• Soy sauce
  • Spices like peppercorn, black cardamon, fennel, and cumin
  • Rice noodles
  • Jasmine rice
  • Lime juice
  • Brown rice
  • Bean sprouts
  • Palm sugar
  • White rice
  • Bamboo shoots
  • Chili peppers

There are so many amazing and healthy ingredients used in Thai cuisine. It is a shame that some chefs and recipes call for unhealthy ingredients such as seed oils or too much sugar.

If you want to try and make your own healthy Thai food at home, be sure to pick recipes where fresh vegetables are the main ingredient. Try to avoid using oils and be sure to watch portion sizes.

Also, stick to using lean proteins and always opt for adding extra vegetables, especially if you are on a weight loss journey.

Nutrition Pros of Thai Food

Thai cuisine uses a lot of fresh produce, lean protein, and fresh herbs.

It’s usually dairy-free and can be made gluten-free with a few easy swaps. Some dishes are prepared in a wok which is fast cooking over high heat with very little oil, which helps conserve nutrients.

Some of the typical ingredients in Thai food have excellent health benefits. For example, lemongrass is high in antioxidants, iron, and potassium, and lime is an excellent source of vitamin C and can help prevent kidney stones. 

a dish of Tom Kha Kai.
Tom Kha Kai soup.

Nutrition Cons of Thai Food

While traditional Thai food does not contain dairy and is naturally sweetened, the Americanized versions of Thai food often include excessive amounts of processed sugar and vegetable oils or even unhealthy dishes that are not really part of Thai cuisine, like cream cheese wontons.

Some people only order or make deep-fried Thai dishes and neglect the healthier options. Deep-fried foods have been linked to many health problems.

FAQs About Thai Food Nutrition

Is Thai food healthy? 

Yes, as long as it is traditionally prepared and contains fresh ingredients, many traditional Thai dishes such as summer rolls and green papaya salad are very healthy.

However, it’s essential to consider where the Thai food comes from and what ingredients the people preparing it use. Some restaurants use unhealthy oils and excessive sugar or prepare unhealthy Thai-inspired dishes.

For example, most restaurants add way too much sugar in dishes like pad thai.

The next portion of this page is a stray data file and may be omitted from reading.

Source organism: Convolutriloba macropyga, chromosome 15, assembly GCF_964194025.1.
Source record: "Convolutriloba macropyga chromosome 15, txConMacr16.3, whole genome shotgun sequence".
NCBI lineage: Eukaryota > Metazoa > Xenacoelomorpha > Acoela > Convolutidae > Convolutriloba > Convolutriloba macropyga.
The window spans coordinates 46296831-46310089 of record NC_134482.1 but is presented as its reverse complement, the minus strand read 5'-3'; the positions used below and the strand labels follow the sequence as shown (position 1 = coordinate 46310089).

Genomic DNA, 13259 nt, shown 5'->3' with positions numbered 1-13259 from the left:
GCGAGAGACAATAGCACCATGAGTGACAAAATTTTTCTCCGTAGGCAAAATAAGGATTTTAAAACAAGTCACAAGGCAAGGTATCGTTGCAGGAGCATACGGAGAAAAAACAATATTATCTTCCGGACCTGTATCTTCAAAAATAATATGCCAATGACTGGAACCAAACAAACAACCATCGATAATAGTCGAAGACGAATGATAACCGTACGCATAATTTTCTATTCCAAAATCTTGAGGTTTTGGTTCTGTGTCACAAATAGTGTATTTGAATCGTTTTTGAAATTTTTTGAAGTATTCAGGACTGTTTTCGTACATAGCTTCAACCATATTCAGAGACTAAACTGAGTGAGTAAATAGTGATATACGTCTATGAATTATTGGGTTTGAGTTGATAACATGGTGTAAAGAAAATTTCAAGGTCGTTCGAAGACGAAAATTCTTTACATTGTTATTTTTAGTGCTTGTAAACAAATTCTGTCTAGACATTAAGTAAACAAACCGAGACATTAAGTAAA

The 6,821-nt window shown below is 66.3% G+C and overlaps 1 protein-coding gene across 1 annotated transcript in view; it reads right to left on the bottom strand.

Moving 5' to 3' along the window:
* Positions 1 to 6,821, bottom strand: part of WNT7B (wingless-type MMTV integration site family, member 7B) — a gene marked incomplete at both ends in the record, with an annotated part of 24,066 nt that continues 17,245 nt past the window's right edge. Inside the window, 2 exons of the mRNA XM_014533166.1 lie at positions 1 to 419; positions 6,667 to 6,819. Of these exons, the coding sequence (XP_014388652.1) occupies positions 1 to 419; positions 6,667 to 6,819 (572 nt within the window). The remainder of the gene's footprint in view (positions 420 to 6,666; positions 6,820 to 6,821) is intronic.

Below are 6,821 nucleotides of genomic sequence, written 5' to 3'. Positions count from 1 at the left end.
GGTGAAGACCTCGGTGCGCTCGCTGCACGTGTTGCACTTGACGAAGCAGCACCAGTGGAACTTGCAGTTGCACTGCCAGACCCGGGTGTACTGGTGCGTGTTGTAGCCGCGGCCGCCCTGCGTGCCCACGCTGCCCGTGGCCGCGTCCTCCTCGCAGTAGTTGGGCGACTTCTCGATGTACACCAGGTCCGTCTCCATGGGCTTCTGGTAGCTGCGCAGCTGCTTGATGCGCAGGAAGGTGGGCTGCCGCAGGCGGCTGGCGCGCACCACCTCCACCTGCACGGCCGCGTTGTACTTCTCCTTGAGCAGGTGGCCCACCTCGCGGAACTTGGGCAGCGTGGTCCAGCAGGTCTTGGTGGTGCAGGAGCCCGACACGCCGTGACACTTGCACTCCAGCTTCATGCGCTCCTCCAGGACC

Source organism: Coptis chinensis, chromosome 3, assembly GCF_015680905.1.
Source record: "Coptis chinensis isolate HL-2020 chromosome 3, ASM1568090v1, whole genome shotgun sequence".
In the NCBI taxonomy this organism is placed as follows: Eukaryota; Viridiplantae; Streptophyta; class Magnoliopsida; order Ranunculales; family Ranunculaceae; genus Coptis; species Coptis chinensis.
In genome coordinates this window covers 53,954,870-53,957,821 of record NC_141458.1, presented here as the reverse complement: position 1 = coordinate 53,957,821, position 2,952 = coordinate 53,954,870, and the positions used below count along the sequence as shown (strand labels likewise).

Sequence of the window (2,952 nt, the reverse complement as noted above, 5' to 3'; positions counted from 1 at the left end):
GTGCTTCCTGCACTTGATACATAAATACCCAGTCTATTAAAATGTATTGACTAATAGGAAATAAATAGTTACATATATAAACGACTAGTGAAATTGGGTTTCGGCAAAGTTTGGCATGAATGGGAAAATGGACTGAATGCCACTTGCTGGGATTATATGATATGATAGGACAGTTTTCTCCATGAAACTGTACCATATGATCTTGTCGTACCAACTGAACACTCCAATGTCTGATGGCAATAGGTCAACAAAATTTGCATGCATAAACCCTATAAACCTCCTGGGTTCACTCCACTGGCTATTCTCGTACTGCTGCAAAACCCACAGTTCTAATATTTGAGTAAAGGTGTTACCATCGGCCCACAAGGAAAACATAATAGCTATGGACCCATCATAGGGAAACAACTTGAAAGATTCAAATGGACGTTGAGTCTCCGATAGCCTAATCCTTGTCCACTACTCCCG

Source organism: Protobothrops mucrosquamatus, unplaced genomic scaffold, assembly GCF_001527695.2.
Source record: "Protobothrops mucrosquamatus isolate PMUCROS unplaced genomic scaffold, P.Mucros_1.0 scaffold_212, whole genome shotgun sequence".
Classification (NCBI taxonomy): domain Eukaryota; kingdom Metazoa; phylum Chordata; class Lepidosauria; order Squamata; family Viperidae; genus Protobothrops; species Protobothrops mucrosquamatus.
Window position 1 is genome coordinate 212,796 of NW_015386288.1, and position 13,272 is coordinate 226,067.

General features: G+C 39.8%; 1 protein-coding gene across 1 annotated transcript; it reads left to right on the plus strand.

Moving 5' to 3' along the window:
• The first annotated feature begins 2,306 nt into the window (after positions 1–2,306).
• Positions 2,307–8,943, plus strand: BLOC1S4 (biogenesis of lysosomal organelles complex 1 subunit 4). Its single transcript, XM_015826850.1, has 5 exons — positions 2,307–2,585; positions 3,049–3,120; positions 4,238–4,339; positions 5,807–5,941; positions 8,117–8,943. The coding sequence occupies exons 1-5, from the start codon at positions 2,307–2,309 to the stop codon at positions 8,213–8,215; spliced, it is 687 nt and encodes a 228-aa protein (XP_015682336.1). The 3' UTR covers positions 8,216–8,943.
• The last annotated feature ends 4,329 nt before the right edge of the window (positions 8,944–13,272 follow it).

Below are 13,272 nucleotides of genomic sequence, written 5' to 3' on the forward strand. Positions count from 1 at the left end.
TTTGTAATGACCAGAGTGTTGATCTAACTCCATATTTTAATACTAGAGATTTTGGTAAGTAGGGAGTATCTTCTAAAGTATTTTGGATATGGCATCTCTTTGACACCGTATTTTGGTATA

Is Thai food dairy-free?

Yes, most traditional Thai food is naturally dairy free. In the old days, Thai people didn’t raise cows or drink cow milk. Since coconut trees are found all over Thailand, they used coconut milk instead! 

It’s important to note that even though traditional Thai food is dairy-free, some Thai restaurants will use dairy cream or milk products for added creaminess.

It’s also not typically vegan because many recipes call for fish sauce. For Thai food to be vegan, substitute the fish sauce for soy sauce, tamari, or coconut aminos.

Can you make a healthy version of Thai food at home? 

Yes, you can! Making healthy Thai food is super easy. Since many traditional Thai dishes are healthy, all you have to do is stick to those recipes and use real food and unprocessed ingredients. Some of the healthiest Thai dishes are the simplest and the tastiest.

Conclusions: Is Thai Food Healthy?

Traditional Thai food is fresh, delicious, and can be super healthy. It contains fresh veggies and herbs and lean meats and fish. Most Thai dishes can easily be prepared gluten-free. It’s important to note that even though traditional Thai cuisine is mostly healthy, some restaurants add dairy, vegetable oils, and sugar to Thai-inspired dishes making them less healthy. 

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About the Author: Carrie Forrest has a master’s degree in public health with a specialty in nutrition. She is a top wellness and food blogger with over 5 million annual visitors to her site. Carrie has an incredible story of recovery from chronic illness and is passionate about helping other women transform their health. Send Carrie a message through her contact form.

Note: this post is for informational purposes only and is not intended as medical advice. Please consult your healthcare provider for recommendations related to your individual situation.